It is a well known fact that cars with a higher center of mass roll over more easily, but why is this true considering that higher center of mass = higher moment of inertia?
I understand that the higher center of mass = higher torque being applied as the car turns, but this increase in torque is linearly related to the distance from the point of rotation (T = FD), with F being the force applied by the mass of the vehicle as it turns. Moment of inertia, however, is quadratic to the distance of the mass from the point of rotation (I = MR^2), so it seems that moment of inertia increases more than torque does as you move the mass further from the point of rotation, which should always be the tires.
Here's a couple of equations to further show what I am talking about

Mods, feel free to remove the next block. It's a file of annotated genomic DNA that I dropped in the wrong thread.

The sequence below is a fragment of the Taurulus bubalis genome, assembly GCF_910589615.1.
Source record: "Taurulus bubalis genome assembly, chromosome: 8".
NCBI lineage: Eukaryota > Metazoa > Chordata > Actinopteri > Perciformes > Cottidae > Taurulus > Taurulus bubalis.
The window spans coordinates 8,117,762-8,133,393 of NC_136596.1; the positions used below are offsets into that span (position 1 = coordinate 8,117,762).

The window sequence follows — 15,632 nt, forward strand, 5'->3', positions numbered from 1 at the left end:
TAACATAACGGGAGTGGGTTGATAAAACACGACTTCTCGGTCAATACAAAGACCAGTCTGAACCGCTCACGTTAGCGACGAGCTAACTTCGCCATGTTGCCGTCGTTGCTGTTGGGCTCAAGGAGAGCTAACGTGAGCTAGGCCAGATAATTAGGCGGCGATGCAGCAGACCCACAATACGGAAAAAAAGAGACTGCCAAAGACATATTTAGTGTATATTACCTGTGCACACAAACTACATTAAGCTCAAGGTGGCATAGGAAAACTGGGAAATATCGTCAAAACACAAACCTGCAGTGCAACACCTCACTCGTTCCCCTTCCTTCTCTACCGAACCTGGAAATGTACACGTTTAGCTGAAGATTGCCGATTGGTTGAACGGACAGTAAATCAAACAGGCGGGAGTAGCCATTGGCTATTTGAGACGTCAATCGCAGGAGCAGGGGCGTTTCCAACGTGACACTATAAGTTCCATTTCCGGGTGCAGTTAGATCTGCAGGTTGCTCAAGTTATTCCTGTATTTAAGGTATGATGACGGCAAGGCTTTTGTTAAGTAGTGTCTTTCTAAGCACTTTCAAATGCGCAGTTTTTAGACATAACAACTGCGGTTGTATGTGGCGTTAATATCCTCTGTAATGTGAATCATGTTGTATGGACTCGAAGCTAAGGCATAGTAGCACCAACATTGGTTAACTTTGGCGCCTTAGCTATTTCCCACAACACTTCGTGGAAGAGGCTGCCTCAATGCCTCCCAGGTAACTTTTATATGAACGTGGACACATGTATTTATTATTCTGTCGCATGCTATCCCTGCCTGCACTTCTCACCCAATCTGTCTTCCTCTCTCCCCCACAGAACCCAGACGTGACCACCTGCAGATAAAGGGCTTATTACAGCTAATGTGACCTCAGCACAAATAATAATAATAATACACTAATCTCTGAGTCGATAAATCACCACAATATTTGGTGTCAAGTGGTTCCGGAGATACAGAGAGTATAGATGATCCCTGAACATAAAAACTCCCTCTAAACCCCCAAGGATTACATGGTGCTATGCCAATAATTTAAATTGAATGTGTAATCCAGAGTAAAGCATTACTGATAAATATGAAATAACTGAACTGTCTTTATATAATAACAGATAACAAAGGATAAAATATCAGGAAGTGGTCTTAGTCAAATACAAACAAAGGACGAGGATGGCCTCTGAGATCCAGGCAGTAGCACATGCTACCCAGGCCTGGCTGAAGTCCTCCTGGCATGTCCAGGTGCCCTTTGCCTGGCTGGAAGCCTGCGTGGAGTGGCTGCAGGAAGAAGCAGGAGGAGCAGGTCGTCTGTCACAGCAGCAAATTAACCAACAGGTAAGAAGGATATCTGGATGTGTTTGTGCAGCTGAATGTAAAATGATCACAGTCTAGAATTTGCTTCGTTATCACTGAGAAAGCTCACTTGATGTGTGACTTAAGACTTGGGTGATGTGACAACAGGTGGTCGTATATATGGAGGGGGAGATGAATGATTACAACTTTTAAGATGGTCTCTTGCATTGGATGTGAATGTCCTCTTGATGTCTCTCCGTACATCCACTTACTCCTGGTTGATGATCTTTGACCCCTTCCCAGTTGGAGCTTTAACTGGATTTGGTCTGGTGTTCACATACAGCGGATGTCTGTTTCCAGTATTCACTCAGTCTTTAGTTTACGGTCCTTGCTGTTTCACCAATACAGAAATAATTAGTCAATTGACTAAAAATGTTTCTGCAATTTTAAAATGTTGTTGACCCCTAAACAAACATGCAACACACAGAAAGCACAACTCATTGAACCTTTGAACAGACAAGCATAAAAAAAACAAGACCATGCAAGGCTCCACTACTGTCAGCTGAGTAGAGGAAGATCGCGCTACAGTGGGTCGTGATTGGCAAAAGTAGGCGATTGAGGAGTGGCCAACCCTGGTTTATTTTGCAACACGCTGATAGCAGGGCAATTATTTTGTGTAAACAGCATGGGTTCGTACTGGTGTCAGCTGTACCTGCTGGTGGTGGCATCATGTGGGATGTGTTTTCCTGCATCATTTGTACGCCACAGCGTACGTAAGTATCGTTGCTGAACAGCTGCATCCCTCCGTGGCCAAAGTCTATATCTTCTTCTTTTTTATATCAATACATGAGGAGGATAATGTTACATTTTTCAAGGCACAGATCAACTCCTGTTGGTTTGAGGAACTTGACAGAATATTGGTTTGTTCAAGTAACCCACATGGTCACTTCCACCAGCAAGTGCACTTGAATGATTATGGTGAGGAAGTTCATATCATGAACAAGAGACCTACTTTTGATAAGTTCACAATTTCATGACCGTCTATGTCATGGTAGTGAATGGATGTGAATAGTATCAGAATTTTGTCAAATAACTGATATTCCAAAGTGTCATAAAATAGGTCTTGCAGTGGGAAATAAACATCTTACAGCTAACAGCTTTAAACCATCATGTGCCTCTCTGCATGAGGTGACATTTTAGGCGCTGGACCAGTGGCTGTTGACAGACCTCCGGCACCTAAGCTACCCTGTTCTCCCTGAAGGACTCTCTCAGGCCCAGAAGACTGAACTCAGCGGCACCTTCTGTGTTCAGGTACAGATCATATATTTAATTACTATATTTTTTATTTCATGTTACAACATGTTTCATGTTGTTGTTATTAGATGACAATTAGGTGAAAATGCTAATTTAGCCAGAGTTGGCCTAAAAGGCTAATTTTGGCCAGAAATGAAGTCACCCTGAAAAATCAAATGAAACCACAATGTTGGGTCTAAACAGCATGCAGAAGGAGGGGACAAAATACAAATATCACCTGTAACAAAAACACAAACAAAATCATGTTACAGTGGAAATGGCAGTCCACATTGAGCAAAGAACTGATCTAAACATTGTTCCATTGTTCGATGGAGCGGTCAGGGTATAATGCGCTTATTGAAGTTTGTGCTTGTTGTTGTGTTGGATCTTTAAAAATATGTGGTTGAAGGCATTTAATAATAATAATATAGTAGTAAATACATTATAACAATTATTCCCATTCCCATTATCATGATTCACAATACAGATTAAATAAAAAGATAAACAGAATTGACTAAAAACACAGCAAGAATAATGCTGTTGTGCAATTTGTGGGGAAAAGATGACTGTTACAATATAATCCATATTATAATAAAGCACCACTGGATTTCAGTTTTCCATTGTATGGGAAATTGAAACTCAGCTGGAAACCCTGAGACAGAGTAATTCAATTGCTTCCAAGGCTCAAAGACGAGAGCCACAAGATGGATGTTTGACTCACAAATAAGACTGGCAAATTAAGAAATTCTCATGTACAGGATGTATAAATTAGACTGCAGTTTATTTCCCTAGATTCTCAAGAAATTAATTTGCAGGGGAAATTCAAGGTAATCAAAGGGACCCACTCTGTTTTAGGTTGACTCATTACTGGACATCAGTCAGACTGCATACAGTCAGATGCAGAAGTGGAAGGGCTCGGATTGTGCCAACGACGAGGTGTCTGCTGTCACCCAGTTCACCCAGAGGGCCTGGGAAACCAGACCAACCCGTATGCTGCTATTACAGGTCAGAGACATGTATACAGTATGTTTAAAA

CoM = 5 meters from point of rotation
Mass = 10 Kg
Centripetal force = 15 N (I know that these aren't realistic values for a car, but let's use them for simplicity)
Moment of inertia = 10*5^2 = 250KgM^2
Torque = 15*5 = 75NM
With a higher CoM
CoM = 20 meters
Mass = 10 Kg (same as before)
Centripetal force = 15 N (same as before since mass in unchanged)
Moment of inertia = 10*20^2 = 4,000KgM^2
Torque = 10*20 = 200 NM
As you can see the torque increased by much less than the moment of inertia.